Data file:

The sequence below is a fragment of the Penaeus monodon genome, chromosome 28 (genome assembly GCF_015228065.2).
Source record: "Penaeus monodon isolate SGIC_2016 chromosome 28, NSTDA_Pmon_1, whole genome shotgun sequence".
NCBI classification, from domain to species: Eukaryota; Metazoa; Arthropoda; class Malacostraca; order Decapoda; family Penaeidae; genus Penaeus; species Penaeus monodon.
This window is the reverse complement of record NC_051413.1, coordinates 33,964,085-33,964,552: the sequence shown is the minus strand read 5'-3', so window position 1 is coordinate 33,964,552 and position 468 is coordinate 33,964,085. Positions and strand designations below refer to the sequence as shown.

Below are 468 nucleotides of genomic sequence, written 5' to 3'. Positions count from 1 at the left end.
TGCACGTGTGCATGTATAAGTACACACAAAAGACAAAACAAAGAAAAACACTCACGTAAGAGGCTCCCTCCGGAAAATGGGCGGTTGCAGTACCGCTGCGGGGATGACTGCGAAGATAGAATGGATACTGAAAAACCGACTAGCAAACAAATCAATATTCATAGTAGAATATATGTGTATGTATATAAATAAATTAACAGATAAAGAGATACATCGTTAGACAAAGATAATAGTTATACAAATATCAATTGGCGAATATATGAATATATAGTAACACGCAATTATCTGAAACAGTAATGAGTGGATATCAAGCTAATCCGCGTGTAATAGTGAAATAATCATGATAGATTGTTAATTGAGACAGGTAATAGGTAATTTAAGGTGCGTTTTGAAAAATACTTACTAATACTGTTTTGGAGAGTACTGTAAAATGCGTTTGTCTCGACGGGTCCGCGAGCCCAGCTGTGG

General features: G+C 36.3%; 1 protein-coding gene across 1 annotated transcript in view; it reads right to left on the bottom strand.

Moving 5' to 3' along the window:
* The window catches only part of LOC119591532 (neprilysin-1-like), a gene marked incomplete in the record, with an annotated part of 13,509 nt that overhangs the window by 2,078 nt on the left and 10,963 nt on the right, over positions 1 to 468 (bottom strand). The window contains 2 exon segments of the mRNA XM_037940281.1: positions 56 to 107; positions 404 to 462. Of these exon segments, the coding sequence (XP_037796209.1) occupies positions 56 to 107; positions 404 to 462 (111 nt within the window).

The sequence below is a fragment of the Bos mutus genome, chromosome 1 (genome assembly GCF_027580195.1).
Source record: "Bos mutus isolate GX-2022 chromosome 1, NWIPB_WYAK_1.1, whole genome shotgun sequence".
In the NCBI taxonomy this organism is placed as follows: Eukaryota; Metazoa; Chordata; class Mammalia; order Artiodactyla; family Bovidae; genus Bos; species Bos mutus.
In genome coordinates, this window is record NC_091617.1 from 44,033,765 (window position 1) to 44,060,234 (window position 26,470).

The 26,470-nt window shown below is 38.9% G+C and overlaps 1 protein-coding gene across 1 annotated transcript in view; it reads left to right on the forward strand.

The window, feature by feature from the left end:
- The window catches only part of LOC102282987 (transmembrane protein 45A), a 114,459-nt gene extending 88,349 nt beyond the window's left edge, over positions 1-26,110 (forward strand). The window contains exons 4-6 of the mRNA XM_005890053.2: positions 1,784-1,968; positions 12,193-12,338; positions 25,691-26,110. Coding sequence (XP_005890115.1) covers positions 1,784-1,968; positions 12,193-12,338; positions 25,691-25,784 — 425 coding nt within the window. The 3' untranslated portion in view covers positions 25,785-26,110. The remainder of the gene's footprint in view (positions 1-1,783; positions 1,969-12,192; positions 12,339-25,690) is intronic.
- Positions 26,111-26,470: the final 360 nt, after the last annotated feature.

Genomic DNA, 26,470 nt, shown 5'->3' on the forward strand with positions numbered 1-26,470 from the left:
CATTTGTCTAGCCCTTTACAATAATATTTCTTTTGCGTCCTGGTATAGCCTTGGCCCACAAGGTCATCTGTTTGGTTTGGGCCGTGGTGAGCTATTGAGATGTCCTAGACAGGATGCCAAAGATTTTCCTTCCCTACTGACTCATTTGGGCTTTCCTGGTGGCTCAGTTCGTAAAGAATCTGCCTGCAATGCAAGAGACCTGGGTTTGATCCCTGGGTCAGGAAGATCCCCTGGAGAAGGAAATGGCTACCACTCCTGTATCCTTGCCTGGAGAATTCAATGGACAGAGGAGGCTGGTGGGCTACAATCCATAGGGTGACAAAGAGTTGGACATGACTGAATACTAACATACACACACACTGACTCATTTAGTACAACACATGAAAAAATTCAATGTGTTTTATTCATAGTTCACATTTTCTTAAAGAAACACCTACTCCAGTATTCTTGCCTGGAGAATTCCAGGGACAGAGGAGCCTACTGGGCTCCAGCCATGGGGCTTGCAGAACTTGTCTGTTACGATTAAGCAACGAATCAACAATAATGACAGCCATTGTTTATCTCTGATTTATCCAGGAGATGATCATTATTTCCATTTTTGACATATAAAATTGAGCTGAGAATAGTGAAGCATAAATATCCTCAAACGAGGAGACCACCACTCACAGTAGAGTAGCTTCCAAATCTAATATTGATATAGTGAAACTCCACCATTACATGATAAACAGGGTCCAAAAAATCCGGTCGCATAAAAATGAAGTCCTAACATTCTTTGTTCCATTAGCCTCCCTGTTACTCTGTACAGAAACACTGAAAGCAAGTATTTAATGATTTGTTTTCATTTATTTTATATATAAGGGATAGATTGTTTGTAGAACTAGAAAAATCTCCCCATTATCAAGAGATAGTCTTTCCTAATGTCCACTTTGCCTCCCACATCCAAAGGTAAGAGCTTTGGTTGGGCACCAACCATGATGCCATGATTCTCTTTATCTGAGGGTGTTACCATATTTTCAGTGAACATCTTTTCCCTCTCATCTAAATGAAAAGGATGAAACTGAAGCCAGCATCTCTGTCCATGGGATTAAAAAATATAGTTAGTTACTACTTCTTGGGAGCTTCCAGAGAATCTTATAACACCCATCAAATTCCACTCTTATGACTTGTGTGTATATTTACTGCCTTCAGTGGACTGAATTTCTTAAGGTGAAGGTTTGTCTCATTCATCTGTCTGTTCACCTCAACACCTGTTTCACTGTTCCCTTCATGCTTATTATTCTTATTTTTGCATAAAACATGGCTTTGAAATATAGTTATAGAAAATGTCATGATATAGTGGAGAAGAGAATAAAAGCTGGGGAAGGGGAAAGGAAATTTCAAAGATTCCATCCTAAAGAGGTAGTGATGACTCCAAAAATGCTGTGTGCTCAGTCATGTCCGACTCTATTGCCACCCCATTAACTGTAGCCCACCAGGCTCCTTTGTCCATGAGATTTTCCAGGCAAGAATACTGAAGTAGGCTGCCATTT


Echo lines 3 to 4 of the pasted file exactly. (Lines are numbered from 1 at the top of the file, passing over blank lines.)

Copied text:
NCBI classification, from domain to species: Eukaryota; Metazoa; Arthropoda; class Malacostraca; order Decapoda; family Penaeidae; genus Penaeus; species Penaeus monodon.
This window is the reverse complement of record NC_051413.1, coordinates 33,964,085-33,964,552: the sequence shown is the minus strand read 5'-3', so window position 1 is coordinate 33,964,552 and position 468 is coordinate 33,964,085. Positions and strand designations below refer to the sequence as shown.